Roberts as Chief Justice: Not Just One Vote out of Nine
During his mournful contemplation in front of William Rehnquist's coffin at the Supreme Court on Sept. 6, John Roberts Jr. looked up and soberly scanned the majestic Great Hall in which he was standing.
It seemed to be sinking in for Roberts that he could soon be running the Court and the federal judiciary as chief justice, rather than starting as the most junior associate justice, whose main special duty would have been to open the door when someone interrupts the Court's private conferences with a knock.
In swiftly switching Roberts from the Sandra Day O'Connor seat to the chief justice opening created by Rehnquist's death, President George W. Bush may have left the impression that the jobs of associate justice and chief justice are fairly interchangeable. The hoary axiom that the chief justice has only one vote, just like the rest, also feeds that view.
But in reality, the job Roberts signed up for has sweeping, if usually unstated, powers and significance.
Inside the Court -- which will be known henceforth as "the Roberts Court" if he is confirmed -- he will have powers not only to assign opinion-writing but to disproportionately influence policy over issues ranging from the size of the docket to whether to allow broadcast coverage of Court proceedings.
Beyond the Court walls, Roberts will be the titular head of the entire judicial branch, with policy-setting roles and a budget in excess of $5 billion. He will chair the Judicial Conference, which sets policy for the federal judiciary, and will appoint judges to key committees of the conference. During his confirmation hearings, Roberts may face a whole line of questioning about administrative issues that he would not have been subjected to as a choice for associate justice.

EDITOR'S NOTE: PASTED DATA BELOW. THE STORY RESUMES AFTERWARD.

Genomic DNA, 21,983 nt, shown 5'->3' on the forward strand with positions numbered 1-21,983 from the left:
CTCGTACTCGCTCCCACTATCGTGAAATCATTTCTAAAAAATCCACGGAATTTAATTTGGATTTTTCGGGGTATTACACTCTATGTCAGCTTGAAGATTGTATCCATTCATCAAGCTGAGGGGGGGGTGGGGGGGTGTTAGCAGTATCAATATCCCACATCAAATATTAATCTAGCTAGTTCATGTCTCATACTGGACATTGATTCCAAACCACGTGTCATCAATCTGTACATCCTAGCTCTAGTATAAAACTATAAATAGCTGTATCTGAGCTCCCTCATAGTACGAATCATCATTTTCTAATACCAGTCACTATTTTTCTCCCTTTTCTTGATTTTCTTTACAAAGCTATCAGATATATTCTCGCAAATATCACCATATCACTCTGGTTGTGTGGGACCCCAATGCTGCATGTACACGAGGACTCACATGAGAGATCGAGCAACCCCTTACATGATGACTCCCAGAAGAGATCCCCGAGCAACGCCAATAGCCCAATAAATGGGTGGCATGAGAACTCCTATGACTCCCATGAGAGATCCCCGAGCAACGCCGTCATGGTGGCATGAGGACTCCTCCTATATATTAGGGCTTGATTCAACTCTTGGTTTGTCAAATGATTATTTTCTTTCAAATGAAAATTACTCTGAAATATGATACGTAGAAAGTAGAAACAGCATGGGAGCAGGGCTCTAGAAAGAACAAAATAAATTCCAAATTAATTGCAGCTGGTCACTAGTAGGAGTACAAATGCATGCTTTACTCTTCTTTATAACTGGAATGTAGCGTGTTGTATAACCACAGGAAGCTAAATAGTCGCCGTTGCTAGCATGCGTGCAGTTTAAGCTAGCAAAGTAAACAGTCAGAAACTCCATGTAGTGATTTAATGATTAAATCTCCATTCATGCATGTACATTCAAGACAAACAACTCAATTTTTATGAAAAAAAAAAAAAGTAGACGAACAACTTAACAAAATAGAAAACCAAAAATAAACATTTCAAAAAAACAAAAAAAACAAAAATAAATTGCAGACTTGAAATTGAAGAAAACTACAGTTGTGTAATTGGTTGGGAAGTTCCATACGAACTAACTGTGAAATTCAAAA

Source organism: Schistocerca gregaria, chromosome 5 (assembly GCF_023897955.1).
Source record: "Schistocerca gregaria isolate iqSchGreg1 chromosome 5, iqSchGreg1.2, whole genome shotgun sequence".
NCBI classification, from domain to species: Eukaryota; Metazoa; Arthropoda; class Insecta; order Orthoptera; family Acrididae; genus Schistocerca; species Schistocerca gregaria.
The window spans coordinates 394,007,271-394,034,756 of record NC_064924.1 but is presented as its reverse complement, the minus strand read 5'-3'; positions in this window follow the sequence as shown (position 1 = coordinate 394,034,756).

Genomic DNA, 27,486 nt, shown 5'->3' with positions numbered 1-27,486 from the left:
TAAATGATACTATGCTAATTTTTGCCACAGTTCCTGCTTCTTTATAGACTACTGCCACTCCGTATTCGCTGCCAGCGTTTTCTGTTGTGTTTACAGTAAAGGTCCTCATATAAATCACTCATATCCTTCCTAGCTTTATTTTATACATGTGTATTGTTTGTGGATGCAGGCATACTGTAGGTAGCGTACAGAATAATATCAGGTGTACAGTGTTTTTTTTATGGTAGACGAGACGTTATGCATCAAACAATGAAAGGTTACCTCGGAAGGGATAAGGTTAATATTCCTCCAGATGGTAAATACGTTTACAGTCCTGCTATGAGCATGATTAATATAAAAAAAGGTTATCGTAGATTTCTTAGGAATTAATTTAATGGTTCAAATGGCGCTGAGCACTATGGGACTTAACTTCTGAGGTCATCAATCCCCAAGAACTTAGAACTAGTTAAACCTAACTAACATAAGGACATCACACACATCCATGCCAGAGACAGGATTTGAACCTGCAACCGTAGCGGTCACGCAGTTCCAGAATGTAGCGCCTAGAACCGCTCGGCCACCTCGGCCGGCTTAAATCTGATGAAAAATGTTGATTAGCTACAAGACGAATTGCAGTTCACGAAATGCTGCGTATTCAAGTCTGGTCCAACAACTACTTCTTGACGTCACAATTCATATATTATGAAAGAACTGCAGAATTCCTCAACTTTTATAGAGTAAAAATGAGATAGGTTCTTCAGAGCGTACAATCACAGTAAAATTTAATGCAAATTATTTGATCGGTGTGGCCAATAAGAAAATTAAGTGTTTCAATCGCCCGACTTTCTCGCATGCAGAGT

"It's more than just being chief justice. He sits at the head of a Fortune 500 corporation, a very large and complex organization," says Harvey Rishikof, a professor at the National War College who served as one of Rehnquist's administrative assistants in the 1990s.
Roberts, himself a clerk for Rehnquist while he was an associate justice, is keenly aware of the differences between the associate and chief positions.
"It's a big change when you go from associate to chief justice," Roberts said in a 1997 talk at Georgetown University that was recently replayed on C-SPAN. As an associate justice, Roberts said, Rehnquist developed "a carefully considered view of the Constitution." As chief, he said, Rehnquist "now has to spend some time policing" his colleagues and the Court. "Institutionally, it's a very different role."law.com
Does it Matter Whether John Roberts Becomes an Associate Justice, or the Chief?
Why Both the President and Democratic Skeptics Are Wrong to Think it Does
By MICHAEL C. DORF
Monday, Sep. 12, 2005
Moving quickly in the wake of Chief Justice Rehnquist's death, President Bush announced that he was withdrawing the nomination of Judge John Roberts to the seat vacated by Justice Sandra Day O'Connor, and instead nominating Roberts as Chief Justice of the United States.
With the start of the Supreme Court Term just a few weeks away, Bush said that it was "in the interest of the Court and the country to have a Chief Justice on the bench on the first full day of the fall term."
Click here to find out more!
Democrats reacted swiftly and predictably. New York Senator Chuck Schumer's statement was typical of those who thought that switching Roberts to Chief Justice ought
to imply a higher level of scrutiny. Schumer was quoted as saying, "This nomination certainly raises the stakes in making sure that the American people and the Senate know Judge Roberts's views fully before he assumes perhaps the second most powerful position in the United States."
Yet both Bush and the Democrats are wrong: The Chief Justice wields scarcely any greater power than the other members of the Court. Contrary to Bush's contention, the Court could function perfectly well with an acting Chief Justice, and contrary to Schumer's contention, an Associate Justice merits no less scrutiny than a Chief Justice.findlaw